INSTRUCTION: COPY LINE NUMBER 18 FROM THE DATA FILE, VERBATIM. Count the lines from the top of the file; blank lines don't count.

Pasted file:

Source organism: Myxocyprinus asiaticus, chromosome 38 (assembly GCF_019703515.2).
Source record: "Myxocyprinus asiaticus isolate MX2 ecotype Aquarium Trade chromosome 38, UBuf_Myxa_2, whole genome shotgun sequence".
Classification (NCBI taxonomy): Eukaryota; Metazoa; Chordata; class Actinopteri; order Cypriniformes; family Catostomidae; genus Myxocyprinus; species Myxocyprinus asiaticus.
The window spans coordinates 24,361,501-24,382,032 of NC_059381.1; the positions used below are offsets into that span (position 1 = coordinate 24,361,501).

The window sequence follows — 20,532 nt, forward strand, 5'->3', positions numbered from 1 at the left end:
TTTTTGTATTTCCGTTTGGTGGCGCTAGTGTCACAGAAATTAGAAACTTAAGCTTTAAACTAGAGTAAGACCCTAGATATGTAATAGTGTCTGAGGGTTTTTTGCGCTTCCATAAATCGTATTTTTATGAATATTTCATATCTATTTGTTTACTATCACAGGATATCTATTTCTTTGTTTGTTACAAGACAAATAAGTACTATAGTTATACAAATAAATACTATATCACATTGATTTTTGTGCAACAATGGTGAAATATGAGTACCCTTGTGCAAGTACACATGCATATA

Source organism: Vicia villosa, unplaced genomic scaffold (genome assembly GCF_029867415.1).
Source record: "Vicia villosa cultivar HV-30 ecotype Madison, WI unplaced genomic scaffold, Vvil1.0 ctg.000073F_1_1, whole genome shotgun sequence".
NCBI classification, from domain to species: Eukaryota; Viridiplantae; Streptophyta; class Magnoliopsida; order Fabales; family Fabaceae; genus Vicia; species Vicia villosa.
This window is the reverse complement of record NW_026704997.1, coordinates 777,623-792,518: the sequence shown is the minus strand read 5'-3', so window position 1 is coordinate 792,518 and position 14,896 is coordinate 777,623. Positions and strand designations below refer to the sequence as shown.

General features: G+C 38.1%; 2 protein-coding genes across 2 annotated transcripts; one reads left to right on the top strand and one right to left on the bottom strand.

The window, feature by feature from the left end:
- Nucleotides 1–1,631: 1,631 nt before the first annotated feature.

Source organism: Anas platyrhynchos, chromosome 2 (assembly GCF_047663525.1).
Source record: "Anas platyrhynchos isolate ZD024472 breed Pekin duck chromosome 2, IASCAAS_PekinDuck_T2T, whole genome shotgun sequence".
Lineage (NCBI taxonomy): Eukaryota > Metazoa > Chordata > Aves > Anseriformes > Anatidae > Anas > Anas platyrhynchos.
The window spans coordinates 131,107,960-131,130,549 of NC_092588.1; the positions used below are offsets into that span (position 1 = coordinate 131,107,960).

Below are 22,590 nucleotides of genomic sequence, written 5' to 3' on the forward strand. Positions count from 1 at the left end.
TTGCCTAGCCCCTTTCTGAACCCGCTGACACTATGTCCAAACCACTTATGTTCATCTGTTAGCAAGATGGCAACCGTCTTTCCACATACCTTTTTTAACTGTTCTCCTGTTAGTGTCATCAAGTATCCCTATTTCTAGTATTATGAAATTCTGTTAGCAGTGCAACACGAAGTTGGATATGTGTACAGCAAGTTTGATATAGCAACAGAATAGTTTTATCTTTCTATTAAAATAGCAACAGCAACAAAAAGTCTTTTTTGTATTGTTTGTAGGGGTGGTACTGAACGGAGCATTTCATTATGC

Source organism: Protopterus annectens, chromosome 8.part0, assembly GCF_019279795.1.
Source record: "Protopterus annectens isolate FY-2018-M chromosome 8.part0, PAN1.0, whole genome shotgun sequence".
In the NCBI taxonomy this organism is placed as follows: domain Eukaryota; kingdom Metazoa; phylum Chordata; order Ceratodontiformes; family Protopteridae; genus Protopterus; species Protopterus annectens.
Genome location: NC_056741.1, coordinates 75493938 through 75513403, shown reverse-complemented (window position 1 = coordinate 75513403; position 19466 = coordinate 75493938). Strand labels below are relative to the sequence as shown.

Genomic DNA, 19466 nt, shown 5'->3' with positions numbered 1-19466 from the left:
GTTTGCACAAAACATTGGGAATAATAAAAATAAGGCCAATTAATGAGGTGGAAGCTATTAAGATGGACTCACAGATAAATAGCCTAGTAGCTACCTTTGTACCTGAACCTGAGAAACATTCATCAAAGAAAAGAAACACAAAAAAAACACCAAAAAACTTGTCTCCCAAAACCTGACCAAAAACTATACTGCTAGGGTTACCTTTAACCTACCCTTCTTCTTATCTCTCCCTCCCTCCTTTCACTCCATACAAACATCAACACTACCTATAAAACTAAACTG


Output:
Below are 22,590 nucleotides of genomic sequence, written 5' to 3' on the forward strand. Positions count from 1 at the left end.